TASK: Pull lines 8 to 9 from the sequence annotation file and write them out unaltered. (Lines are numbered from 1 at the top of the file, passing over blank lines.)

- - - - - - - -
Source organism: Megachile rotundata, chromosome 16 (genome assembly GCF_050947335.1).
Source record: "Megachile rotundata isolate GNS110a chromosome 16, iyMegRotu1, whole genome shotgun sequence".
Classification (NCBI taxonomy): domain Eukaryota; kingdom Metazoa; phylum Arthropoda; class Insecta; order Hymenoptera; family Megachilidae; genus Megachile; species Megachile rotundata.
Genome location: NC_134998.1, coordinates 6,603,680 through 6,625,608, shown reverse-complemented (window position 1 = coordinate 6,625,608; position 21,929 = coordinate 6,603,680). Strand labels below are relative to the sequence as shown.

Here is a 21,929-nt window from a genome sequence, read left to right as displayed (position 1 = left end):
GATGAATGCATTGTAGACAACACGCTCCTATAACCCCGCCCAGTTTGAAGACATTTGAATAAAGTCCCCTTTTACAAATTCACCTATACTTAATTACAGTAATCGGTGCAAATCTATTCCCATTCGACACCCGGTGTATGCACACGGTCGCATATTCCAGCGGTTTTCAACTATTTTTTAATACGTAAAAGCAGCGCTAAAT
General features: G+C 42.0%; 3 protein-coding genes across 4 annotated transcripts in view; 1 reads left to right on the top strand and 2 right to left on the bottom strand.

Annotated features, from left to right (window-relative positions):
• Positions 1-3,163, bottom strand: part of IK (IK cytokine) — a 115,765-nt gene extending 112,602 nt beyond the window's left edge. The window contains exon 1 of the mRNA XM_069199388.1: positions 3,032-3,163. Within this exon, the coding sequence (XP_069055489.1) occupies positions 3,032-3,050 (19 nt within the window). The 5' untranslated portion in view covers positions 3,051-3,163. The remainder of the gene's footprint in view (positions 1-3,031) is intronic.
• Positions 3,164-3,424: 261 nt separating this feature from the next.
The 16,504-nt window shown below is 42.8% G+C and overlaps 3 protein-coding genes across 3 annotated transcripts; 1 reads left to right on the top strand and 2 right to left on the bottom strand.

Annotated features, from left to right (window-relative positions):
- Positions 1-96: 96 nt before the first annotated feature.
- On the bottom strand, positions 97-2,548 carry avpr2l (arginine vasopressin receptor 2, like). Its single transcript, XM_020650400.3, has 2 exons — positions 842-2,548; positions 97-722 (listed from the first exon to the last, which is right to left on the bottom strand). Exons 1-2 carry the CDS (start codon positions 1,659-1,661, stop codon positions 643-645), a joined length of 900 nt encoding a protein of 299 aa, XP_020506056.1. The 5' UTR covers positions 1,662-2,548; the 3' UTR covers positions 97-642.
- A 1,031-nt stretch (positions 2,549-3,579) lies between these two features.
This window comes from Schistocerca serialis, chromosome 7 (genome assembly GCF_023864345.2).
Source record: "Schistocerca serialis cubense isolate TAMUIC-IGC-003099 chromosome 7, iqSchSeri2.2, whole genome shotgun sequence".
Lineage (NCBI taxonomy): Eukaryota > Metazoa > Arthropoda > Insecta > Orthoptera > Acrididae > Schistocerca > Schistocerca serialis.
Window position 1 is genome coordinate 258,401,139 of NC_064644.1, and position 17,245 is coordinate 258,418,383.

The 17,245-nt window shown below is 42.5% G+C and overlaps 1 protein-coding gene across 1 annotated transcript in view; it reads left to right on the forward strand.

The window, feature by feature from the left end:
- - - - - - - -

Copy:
Annotated features, from left to right (window-relative positions):
• Positions 1-3,163, bottom strand: part of IK (IK cytokine) — a 115,765-nt gene extending 112,602 nt beyond the window's left edge. The window contains exon 1 of the mRNA XM_069199388.1: positions 3,032-3,163. Within this exon, the coding sequence (XP_069055489.1) occupies positions 3,032-3,050 (19 nt within the window). The 5' untranslated portion in view covers positions 3,051-3,163. The remainder of the gene's footprint in view (positions 1-3,031) is intronic.